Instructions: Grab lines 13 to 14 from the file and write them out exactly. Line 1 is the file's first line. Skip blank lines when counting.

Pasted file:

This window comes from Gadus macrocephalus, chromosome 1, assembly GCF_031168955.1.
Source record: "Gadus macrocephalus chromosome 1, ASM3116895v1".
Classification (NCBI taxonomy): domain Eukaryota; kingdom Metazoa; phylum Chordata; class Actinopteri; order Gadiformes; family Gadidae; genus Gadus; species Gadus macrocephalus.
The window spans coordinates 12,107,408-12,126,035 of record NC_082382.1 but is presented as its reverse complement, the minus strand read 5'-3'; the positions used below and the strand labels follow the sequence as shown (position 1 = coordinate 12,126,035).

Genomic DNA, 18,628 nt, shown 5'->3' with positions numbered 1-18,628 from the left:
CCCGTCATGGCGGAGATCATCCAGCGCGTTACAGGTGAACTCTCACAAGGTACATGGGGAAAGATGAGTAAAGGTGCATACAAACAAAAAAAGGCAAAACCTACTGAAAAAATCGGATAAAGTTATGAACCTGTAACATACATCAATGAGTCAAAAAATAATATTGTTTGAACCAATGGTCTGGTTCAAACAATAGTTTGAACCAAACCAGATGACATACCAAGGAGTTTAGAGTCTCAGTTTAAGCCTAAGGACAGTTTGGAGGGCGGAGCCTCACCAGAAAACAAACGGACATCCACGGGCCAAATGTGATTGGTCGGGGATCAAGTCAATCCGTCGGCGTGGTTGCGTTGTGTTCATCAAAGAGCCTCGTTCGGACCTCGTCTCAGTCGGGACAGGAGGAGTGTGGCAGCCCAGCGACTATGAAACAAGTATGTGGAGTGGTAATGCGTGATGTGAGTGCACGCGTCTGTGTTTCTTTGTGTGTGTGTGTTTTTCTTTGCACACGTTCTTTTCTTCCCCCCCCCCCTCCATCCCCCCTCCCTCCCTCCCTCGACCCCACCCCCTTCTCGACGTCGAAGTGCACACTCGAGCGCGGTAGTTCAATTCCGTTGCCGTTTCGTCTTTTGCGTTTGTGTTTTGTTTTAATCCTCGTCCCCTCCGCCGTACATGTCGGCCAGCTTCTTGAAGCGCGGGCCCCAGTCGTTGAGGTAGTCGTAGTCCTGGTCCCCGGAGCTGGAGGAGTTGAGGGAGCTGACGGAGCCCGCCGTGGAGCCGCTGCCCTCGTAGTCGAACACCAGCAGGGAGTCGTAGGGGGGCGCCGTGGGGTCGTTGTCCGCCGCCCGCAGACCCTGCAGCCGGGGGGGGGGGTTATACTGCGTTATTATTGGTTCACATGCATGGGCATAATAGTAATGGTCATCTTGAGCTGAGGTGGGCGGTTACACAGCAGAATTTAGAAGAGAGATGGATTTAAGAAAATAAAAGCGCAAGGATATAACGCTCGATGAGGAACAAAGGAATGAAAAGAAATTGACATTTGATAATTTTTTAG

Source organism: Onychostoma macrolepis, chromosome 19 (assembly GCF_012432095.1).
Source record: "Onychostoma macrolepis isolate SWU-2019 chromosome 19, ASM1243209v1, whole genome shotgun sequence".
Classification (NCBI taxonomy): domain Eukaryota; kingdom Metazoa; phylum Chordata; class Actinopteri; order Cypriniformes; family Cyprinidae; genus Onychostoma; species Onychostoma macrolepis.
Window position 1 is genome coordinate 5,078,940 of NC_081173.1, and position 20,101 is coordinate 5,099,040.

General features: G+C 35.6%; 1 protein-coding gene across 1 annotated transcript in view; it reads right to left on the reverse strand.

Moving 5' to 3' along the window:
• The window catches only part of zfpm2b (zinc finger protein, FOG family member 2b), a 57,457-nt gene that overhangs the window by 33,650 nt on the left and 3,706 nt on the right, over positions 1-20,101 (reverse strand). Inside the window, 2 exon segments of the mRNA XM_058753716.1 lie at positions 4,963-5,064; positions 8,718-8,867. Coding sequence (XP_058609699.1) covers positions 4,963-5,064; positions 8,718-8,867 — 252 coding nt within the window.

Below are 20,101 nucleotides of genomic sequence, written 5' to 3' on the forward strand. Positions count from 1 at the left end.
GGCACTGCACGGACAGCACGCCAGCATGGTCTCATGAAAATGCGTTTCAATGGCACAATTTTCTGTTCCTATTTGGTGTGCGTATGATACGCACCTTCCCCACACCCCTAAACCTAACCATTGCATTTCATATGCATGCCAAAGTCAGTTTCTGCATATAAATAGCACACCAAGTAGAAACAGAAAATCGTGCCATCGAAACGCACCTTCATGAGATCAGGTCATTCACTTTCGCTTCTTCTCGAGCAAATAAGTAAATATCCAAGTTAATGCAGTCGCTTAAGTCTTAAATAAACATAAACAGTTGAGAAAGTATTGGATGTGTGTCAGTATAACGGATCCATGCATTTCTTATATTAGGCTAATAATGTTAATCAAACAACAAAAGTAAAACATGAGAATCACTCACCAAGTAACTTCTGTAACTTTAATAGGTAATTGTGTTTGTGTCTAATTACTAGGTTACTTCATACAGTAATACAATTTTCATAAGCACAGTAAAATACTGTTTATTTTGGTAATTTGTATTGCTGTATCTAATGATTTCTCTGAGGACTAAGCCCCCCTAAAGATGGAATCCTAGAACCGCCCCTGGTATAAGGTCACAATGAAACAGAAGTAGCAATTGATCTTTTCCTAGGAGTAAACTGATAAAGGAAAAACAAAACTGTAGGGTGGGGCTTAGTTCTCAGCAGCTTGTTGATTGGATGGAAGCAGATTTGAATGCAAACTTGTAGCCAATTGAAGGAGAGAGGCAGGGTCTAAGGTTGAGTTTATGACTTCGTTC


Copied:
• The window catches only part of zfpm2b (zinc finger protein, FOG family member 2b), a 57,457-nt gene that overhangs the window by 33,650 nt on the left and 3,706 nt on the right, over positions 1-20,101 (reverse strand). Inside the window, 2 exon segments of the mRNA XM_058753716.1 lie at positions 4,963-5,064; positions 8,718-8,867. Coding sequence (XP_058609699.1) covers positions 4,963-5,064; positions 8,718-8,867 — 252 coding nt within the window.

Below are 20,101 nucleotides of genomic sequence, written 5' to 3' on the forward strand. Positions count from 1 at the left end.